The Seven Dials Mystery

The Seven Dials Mystery is a work of detective fiction by Agatha Christie, first published in the UK by William Collins & Sons on 24 January 1929[1] and in the US by Dodd, Mead and Company later in the same year.[2][3] The UK edition retailed at seven shillings and sixpence (7/6)[4] and the US edition at $2.00.[3]

The Seven Dials Mystery
Dust-jacket illustration of the first UK edition
AuthorAgatha Christie
Cover artistNot known
CountryUnited Kingdom
GenreCrime novel
PublisherWilliam Collins & Sons
Publication date
24 January 1929
Media typePrint (hardback & paperback)
Pages282 (first edition, hardback)
Preceded byThe Mystery of the Blue Train 
Followed byPartners in Crime 

In this novel, Christie brings back the characters from an earlier novel, The Secret of Chimneys: Lady Eileen (Bundle) Brent, Lord Caterham, Bill Eversleigh, George Lomax, Tredwell, and Superintendent Battle.

The novel received mostly unfavorable reviews. One reviewer noted a change in style ("Less good in point of style") but felt the novel "maintains the author's reputation of ingenuity."[5] Another was quite disappointed in the change in style from some of her earlier novels, saying that she had "deserted the methodical procedure of inquiry into a single and circumscribed crime for the romance of universal conspiracy and international rogues."[6] Another felt that the story started out well, but then earned sharp criticism for the author as "she has carefully avoided leaving any clues pointing to the real criminal. Worst of all, the solution itself is utterly preposterous."[7] In 1990, this novel was considered to have the same characters and house parties as The Secret of Chimneys "but without the same verve and cheek."[8]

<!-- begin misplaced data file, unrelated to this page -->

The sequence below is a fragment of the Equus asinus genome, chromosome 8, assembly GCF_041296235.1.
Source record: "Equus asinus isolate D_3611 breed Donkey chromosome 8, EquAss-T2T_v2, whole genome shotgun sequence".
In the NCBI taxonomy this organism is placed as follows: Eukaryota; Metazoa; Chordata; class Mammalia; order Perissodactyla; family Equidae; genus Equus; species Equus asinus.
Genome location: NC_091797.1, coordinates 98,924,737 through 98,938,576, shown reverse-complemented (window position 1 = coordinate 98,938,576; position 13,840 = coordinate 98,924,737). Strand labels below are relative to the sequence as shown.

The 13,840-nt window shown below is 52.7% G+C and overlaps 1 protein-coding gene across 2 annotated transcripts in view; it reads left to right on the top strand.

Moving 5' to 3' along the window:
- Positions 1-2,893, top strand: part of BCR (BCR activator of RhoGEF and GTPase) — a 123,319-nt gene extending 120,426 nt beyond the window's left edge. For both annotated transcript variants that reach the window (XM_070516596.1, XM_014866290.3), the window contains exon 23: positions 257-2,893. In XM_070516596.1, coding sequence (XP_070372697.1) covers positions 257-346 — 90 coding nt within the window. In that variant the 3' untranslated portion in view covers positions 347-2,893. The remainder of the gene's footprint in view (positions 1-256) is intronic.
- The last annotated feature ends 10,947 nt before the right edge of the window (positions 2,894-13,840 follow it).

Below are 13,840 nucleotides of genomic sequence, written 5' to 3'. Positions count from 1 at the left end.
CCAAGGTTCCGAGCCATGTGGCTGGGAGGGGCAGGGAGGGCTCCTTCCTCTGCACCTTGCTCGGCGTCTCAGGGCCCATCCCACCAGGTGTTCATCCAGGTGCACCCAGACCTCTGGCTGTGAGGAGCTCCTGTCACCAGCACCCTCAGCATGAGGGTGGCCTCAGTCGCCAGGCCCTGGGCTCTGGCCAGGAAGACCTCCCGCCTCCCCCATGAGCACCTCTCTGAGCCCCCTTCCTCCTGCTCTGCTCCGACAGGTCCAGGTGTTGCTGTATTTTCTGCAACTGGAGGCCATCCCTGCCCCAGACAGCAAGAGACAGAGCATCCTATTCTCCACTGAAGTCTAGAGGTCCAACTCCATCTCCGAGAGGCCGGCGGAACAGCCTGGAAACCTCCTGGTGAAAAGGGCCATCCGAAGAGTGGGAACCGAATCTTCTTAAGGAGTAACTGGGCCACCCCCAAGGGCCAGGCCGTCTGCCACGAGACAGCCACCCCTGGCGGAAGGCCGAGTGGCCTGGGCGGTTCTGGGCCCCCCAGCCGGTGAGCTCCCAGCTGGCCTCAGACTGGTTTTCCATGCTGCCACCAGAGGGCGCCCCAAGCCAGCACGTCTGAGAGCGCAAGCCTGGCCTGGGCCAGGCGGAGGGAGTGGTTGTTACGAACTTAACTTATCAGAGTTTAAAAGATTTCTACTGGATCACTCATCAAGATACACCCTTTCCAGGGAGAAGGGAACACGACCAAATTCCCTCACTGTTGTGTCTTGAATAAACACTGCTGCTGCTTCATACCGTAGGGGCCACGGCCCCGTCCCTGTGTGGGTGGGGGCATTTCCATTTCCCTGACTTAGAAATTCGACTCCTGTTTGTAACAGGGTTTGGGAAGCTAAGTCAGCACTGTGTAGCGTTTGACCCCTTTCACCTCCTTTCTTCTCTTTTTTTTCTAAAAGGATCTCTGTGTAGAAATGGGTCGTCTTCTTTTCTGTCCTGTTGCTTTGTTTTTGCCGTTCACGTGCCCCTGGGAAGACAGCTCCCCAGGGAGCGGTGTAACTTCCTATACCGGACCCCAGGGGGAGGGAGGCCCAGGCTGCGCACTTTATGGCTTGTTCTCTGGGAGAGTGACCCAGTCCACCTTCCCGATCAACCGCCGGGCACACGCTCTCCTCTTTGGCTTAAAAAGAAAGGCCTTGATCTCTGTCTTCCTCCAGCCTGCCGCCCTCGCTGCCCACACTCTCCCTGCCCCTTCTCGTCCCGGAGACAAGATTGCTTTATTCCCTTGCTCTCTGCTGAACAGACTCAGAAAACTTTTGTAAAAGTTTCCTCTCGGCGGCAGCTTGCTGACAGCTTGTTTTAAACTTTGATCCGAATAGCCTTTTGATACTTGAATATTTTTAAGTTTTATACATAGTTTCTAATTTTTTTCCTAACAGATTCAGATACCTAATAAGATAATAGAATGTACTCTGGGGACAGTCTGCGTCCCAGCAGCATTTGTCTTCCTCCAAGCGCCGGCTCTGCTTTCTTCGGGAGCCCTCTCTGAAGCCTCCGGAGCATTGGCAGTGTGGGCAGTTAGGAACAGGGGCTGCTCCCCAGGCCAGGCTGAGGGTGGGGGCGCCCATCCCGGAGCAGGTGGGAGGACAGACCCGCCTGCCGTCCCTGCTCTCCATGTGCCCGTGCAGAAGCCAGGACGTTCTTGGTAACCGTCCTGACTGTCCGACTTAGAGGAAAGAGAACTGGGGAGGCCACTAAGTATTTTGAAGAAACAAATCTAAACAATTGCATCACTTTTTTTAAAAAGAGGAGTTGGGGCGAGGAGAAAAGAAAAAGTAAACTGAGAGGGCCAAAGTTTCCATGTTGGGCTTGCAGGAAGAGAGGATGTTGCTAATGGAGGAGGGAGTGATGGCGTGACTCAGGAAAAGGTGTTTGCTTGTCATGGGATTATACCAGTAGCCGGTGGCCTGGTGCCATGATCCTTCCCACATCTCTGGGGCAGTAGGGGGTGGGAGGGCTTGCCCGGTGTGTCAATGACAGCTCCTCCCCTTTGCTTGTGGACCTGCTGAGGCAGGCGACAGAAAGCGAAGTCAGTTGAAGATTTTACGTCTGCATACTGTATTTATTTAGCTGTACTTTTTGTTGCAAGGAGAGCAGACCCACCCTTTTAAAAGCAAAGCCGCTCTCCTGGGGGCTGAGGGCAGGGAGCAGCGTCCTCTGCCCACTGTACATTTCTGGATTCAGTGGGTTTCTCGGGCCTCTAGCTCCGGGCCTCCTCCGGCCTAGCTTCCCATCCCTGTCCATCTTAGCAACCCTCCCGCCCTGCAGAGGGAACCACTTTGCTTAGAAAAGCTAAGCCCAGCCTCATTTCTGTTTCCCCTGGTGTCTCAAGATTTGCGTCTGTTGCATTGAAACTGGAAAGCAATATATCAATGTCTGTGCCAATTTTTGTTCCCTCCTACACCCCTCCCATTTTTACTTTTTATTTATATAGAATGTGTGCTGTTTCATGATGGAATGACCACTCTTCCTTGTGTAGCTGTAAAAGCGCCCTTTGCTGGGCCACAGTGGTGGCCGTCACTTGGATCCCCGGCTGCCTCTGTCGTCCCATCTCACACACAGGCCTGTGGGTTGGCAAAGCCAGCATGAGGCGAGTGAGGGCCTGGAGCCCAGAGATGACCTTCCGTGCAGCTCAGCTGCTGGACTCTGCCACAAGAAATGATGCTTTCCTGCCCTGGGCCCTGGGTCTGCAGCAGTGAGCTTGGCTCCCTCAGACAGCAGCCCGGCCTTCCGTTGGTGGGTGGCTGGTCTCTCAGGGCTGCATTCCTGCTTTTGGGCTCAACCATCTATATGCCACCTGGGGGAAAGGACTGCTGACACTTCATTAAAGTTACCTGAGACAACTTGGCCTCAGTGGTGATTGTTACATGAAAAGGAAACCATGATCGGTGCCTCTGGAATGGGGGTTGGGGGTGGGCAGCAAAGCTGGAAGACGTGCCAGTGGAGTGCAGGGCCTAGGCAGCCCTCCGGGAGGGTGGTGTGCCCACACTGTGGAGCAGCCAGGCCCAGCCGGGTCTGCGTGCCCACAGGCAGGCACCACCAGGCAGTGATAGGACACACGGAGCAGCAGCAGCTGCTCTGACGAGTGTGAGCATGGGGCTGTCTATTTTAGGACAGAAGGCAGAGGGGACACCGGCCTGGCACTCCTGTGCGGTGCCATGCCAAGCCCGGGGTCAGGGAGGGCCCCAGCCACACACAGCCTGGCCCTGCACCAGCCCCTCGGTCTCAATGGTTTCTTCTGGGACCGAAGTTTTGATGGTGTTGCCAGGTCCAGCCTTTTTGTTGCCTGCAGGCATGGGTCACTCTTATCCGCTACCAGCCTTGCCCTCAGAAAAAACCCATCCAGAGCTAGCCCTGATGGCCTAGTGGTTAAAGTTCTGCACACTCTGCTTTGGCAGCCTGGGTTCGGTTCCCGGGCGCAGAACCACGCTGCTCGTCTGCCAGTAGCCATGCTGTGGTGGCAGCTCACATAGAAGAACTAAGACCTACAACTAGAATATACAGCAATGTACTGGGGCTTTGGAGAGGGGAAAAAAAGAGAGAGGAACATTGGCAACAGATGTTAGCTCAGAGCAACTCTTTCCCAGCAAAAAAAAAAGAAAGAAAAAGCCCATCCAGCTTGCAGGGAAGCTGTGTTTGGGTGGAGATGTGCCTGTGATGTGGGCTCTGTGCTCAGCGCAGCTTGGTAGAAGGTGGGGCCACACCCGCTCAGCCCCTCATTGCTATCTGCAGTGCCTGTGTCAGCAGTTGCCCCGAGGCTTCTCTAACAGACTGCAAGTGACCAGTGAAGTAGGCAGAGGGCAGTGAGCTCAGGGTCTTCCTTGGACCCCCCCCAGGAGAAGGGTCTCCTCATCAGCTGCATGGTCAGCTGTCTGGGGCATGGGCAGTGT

Plot summary

In the last days of renting the estate Chimneys, Sir Oswald and Lady Coote host a party including Gerry Wade, Jimmy Thesiger, Ronny Devereux, Bill Eversleigh and Rupert "Pongo" Bateman, Sir Oswald's secretary. Gerry Wade has a bad habit of oversleeping. The others plan a joke on Gerald by placing eight alarm clocks in his room and timing them to go off at intervals the next morning. The alarms are heard but Wade is not awake. A footman finds that he is dead in his bed, with chloral on his nightstand, a shocking event. Jimmy Thesiger and Ronny Devereux break the news to Loraine Wade, Gerry's step-sister. At Chimneys, Jimmy notices that there are seven alarm clocks; one is missing. It is later found in a hedge.

Lord Caterham and his daughter Lady Eileen “Bundle” Brent move back into Chimneys. The coroner gives a verdict of Death by Misadventure for Gerry. Bundle, a friend of Bill Eversleigh, puzzles over this. Gerry Wade died in her room; she finds an unfinished letter from Gerry to Loraine dated the day before he died. He asks Loraine to forget about that Seven Dials business. Bundle goes to London to see Bill. On the way, a man steps out of a hedge and into the road. Bundle misses him but he collapses anyway, muttering about "Seven Dials..." and "Tell... Jimmy Thesiger." The man dies. Bundle gets his body into the car and to a doctor who tells her that the car did not hit the man; he was shot. The man is Ronny Devereux. Bundle returns home and tells her father what has happened, and he tells her that George Lomax has received a warning letter written on Seven Dials letterhead.

The next day Bundle reaches London and gets Jimmy's address from Bill. She tells Loraine Wade and Jimmy of Ronny's death. Was Gerry's death a murder? Bundle tells the other two of the warning letter that George Lomax received. Lomax is hosting a house party the following week at his house at Wyvern Abbey; Jimmy and Bundle get themselves invited to it.